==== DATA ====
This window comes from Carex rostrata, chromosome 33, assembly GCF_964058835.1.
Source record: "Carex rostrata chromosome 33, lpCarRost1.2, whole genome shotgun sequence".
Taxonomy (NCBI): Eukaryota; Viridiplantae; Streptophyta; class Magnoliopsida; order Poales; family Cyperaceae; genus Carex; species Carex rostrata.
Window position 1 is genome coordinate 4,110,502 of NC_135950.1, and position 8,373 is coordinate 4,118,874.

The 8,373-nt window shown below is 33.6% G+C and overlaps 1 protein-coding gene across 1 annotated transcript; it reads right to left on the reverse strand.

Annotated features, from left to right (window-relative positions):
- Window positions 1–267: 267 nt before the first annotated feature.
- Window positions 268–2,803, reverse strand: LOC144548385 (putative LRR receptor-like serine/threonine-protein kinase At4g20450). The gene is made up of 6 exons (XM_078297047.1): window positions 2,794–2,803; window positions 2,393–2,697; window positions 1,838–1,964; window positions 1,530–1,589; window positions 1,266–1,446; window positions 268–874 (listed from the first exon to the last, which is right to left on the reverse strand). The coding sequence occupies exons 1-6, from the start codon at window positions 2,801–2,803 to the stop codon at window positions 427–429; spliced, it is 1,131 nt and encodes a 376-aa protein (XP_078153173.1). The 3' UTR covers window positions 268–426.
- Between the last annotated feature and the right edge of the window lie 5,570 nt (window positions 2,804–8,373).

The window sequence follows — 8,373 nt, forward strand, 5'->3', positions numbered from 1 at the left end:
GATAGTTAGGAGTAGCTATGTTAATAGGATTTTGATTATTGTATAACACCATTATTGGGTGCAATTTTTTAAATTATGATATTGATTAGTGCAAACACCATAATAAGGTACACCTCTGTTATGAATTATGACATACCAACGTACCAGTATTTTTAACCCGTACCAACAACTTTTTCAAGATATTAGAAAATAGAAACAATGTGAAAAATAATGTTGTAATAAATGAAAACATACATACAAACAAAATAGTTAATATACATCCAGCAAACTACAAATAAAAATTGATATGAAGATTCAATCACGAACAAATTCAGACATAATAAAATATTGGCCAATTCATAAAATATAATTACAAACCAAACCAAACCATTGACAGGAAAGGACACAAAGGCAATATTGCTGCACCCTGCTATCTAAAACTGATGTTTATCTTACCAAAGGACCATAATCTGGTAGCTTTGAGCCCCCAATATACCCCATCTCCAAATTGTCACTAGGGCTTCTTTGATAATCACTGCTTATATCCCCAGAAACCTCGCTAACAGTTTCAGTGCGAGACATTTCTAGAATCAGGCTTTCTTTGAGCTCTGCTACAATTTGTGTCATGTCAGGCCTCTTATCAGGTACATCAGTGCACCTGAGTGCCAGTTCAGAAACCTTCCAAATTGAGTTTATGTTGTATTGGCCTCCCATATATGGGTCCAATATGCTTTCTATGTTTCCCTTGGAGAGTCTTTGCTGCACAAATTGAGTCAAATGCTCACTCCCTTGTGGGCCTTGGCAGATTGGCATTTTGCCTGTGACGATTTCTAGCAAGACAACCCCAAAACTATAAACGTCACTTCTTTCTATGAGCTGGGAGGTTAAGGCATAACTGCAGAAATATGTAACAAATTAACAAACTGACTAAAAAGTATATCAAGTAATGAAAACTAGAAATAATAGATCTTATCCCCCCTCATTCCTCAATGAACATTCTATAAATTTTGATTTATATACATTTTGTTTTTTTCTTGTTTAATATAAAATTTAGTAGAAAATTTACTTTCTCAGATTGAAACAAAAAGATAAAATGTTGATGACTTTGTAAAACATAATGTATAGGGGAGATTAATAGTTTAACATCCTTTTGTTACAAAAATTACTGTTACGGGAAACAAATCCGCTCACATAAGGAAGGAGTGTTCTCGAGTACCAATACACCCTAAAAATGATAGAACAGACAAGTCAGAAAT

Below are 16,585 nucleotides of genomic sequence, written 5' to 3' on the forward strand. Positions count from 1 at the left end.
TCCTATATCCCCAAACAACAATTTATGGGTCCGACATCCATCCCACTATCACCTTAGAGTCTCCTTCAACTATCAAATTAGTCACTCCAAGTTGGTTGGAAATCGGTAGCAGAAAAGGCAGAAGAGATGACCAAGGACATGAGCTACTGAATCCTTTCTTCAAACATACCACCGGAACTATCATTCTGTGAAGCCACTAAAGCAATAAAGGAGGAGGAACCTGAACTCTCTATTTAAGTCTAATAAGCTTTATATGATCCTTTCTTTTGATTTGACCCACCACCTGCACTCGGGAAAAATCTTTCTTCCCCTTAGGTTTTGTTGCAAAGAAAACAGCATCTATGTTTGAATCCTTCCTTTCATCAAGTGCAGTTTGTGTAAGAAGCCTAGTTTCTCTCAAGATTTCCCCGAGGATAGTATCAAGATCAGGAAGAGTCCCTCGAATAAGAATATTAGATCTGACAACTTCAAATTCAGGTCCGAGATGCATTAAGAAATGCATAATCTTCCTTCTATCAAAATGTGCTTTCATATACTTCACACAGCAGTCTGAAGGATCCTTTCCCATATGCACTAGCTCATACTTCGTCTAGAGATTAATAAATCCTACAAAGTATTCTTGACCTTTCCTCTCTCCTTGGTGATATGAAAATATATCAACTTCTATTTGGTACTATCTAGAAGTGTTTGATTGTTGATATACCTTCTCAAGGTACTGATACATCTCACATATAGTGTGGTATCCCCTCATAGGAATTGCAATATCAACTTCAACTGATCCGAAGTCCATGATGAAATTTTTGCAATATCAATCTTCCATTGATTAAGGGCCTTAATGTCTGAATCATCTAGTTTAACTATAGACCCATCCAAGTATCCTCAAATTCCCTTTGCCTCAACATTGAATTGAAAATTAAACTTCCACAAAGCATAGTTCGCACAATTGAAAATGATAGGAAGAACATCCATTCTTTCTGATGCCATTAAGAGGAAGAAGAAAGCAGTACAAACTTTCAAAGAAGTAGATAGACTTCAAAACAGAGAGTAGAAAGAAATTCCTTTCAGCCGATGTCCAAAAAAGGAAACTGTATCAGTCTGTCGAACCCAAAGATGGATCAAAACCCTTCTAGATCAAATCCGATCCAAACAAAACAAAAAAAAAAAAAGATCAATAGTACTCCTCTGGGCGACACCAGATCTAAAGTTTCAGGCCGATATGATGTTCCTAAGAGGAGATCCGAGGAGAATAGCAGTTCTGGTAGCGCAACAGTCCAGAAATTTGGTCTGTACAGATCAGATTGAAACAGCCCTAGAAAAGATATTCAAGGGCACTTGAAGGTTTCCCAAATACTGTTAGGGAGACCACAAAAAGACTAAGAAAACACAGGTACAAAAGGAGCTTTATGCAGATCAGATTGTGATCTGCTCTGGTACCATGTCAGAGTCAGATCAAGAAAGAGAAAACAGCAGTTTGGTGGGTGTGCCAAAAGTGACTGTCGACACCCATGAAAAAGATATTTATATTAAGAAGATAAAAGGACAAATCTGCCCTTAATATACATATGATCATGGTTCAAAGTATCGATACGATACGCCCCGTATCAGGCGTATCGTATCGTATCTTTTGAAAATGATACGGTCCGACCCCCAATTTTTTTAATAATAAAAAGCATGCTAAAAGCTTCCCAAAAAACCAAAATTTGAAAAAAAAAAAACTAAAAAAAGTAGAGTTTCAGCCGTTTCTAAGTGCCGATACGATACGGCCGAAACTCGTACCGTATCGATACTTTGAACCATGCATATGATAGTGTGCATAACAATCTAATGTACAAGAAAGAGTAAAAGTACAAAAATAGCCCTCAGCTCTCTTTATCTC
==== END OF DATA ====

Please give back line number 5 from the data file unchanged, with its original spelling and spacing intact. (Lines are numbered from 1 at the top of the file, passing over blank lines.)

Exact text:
The 8,373-nt window shown below is 33.6% G+C and overlaps 1 protein-coding gene across 1 annotated transcript; it reads right to left on the reverse strand.